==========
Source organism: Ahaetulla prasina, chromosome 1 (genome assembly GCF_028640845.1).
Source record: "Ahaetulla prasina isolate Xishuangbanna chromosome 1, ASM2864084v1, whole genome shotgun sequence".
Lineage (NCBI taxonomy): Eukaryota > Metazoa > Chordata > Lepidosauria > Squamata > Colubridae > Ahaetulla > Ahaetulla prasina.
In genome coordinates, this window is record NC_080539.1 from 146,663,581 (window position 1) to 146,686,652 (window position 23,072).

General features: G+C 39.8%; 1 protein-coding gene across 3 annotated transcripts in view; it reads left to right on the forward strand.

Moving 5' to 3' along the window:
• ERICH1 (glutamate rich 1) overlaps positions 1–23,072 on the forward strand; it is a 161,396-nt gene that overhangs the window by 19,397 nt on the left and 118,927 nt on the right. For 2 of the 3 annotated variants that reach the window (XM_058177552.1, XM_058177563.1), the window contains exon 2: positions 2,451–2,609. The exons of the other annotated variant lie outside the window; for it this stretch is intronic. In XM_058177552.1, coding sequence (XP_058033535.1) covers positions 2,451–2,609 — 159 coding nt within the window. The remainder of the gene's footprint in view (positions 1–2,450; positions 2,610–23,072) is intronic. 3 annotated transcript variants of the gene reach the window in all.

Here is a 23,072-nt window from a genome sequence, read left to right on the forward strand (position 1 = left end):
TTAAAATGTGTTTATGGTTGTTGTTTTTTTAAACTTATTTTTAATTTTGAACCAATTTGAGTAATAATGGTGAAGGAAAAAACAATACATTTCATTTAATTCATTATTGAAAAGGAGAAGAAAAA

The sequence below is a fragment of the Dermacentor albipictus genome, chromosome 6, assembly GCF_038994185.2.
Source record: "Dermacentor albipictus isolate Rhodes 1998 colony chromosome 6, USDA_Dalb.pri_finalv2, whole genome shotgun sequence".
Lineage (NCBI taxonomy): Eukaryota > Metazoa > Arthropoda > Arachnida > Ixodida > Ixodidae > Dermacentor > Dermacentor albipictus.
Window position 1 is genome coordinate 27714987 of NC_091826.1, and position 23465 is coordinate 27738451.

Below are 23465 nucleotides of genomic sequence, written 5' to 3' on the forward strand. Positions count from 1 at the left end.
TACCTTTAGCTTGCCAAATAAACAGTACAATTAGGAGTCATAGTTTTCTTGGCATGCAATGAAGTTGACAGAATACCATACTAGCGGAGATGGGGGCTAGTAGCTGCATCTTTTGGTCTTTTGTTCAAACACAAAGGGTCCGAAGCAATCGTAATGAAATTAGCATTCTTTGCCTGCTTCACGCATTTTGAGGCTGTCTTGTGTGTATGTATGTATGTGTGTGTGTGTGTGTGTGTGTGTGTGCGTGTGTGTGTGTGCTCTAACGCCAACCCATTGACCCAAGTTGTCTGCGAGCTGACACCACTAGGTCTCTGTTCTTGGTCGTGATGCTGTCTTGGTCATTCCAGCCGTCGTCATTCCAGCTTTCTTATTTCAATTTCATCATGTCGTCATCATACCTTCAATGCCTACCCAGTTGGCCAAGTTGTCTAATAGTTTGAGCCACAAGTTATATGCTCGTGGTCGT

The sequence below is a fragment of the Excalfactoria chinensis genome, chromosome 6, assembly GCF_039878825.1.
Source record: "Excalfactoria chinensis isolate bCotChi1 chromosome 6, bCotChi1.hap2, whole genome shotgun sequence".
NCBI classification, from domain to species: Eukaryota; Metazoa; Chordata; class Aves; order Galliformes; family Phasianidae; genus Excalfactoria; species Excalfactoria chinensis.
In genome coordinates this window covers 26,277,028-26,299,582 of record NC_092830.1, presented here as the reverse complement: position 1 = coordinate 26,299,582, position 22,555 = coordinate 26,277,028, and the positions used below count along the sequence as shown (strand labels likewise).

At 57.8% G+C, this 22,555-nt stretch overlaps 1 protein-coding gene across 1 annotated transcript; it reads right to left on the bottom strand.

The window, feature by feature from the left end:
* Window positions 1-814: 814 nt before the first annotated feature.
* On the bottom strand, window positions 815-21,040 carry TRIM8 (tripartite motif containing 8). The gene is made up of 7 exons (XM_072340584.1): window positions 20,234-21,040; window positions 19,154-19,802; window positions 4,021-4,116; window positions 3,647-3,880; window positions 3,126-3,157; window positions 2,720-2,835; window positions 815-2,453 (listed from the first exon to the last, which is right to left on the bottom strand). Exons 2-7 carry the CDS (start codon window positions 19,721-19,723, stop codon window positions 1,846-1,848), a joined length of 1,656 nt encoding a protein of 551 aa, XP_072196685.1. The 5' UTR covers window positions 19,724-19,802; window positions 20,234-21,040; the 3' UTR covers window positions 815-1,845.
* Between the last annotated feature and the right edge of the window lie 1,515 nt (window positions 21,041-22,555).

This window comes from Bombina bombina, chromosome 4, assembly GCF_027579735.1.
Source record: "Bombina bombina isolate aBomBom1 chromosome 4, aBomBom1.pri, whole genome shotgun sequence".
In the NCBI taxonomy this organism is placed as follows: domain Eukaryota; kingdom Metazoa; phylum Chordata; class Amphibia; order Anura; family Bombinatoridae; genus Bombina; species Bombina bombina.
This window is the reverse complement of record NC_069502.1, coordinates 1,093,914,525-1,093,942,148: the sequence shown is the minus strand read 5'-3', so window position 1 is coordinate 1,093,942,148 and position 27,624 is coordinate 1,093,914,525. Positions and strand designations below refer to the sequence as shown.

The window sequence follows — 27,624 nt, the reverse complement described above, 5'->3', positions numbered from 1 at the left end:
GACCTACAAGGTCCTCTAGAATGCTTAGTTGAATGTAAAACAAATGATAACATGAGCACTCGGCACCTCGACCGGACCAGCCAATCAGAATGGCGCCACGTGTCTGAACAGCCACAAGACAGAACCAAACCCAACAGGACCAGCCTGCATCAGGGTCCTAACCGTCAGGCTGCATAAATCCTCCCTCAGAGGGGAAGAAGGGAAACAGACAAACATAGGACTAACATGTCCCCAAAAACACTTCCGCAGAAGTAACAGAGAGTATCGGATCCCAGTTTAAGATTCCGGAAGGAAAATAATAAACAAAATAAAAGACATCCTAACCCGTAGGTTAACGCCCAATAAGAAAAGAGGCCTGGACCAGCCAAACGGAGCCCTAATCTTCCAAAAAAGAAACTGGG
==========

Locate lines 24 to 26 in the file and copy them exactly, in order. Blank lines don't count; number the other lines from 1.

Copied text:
* Between the last annotated feature and the right edge of the window lie 1,515 nt (window positions 21,041-22,555).

This window comes from Bombina bombina, chromosome 4, assembly GCF_027579735.1.
Source record: "Bombina bombina isolate aBomBom1 chromosome 4, aBomBom1.pri, whole genome shotgun sequence".